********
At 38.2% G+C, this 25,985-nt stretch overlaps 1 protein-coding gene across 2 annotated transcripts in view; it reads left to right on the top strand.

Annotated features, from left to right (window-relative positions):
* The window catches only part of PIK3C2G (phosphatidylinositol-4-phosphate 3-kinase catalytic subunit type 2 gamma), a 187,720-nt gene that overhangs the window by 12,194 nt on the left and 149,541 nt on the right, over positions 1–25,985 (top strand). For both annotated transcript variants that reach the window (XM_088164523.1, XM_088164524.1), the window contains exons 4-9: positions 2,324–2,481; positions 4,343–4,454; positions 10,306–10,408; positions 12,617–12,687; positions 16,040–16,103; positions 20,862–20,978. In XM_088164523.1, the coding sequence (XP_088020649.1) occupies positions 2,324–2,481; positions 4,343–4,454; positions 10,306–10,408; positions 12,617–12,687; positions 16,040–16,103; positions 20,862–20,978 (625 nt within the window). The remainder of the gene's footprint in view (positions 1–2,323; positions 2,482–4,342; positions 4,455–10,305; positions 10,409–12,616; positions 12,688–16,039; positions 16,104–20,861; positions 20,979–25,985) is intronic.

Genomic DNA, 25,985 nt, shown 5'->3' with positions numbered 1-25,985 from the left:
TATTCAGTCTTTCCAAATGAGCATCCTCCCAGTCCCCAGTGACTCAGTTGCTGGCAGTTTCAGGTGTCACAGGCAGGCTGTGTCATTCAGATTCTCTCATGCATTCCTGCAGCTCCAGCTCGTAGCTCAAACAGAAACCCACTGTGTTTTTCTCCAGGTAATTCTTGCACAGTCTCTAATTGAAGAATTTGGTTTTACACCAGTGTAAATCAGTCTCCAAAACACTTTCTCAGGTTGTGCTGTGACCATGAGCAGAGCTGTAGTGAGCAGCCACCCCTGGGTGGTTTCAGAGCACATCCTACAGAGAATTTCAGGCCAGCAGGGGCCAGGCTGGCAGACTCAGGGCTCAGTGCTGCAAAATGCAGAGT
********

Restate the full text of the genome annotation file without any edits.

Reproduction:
At 38.2% G+C, this 25,985-nt stretch overlaps 1 protein-coding gene across 2 annotated transcripts in view; it reads left to right on the top strand.

Annotated features, from left to right (window-relative positions):
* The window catches only part of PIK3C2G (phosphatidylinositol-4-phosphate 3-kinase catalytic subunit type 2 gamma), a 187,720-nt gene that overhangs the window by 12,194 nt on the left and 149,541 nt on the right, over positions 1–25,985 (top strand). For both annotated transcript variants that reach the window (XM_088164523.1, XM_088164524.1), the window contains exons 4-9: positions 2,324–2,481; positions 4,343–4,454; positions 10,306–10,408; positions 12,617–12,687; positions 16,040–16,103; positions 20,862–20,978. In XM_088164523.1, the coding sequence (XP_088020649.1) occupies positions 2,324–2,481; positions 4,343–4,454; positions 10,306–10,408; positions 12,617–12,687; positions 16,040–16,103; positions 20,862–20,978 (625 nt within the window). The remainder of the gene's footprint in view (positions 1–2,323; positions 2,482–4,342; positions 4,455–10,305; positions 10,409–12,616; positions 12,688–16,039; positions 16,104–20,861; positions 20,979–25,985) is intronic.

Genomic DNA, 25,985 nt, shown 5'->3' with positions numbered 1-25,985 from the left:
TATTCAGTCTTTCCAAATGAGCATCCTCCCAGTCCCCAGTGACTCAGTTGCTGGCAGTTTCAGGTGTCACAGGCAGGCTGTGTCATTCAGATTCTCTCATGCATTCCTGCAGCTCCAGCTCGTAGCTCAAACAGAAACCCACTGTGTTTTTCTCCAGGTAATTCTTGCACAGTCTCTAATTGAAGAATTTGGTTTTACACCAGTGTAAATCAGTCTCCAAAACACTTTCTCAGGTTGTGCTGTGACCATGAGCAGAGCTGTAGTGAGCAGCCACCCCTGGGTGGTTTCAGAGCACATCCTACAGAGAATTTCAGGCCAGCAGGGGCCAGGCTGGCAGACTCAGGGCTCAGTGCTGCAAAATGCAGAGT